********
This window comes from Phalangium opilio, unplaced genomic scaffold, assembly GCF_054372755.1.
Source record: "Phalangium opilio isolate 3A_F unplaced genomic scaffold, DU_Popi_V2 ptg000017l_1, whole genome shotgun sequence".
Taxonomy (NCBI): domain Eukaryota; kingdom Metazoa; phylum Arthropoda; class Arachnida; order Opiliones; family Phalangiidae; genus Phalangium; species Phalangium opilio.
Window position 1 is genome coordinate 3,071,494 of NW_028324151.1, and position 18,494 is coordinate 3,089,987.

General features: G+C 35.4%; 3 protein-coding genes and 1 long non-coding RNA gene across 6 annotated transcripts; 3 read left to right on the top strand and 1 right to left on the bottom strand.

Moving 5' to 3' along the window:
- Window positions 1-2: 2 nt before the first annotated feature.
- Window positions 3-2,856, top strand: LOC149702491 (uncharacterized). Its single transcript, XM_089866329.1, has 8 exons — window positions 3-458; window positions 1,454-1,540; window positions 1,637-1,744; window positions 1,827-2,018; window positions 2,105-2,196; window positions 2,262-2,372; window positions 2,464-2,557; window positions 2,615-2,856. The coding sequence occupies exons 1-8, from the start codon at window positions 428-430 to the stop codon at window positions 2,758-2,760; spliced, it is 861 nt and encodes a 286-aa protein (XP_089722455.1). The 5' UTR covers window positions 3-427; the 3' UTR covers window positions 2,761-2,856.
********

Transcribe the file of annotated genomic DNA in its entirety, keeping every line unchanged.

This window comes from Phalangium opilio, unplaced genomic scaffold, assembly GCF_054372755.1.
Source record: "Phalangium opilio isolate 3A_F unplaced genomic scaffold, DU_Popi_V2 ptg000017l_1, whole genome shotgun sequence".
Taxonomy (NCBI): domain Eukaryota; kingdom Metazoa; phylum Arthropoda; class Arachnida; order Opiliones; family Phalangiidae; genus Phalangium; species Phalangium opilio.
Window position 1 is genome coordinate 3,071,494 of NW_028324151.1, and position 18,494 is coordinate 3,089,987.

General features: G+C 35.4%; 3 protein-coding genes and 1 long non-coding RNA gene across 6 annotated transcripts; 3 read left to right on the top strand and 1 right to left on the bottom strand.

Moving 5' to 3' along the window:
- Window positions 1-2: 2 nt before the first annotated feature.
- Window positions 3-2,856, top strand: LOC149702491 (uncharacterized). Its single transcript, XM_089866329.1, has 8 exons — window positions 3-458; window positions 1,454-1,540; window positions 1,637-1,744; window positions 1,827-2,018; window positions 2,105-2,196; window positions 2,262-2,372; window positions 2,464-2,557; window positions 2,615-2,856. The coding sequence occupies exons 1-8, from the start codon at window positions 428-430 to the stop codon at window positions 2,758-2,760; spliced, it is 861 nt and encodes a 286-aa protein (XP_089722455.1). The 5' UTR covers window positions 3-427; the 3' UTR covers window positions 2,761-2,856.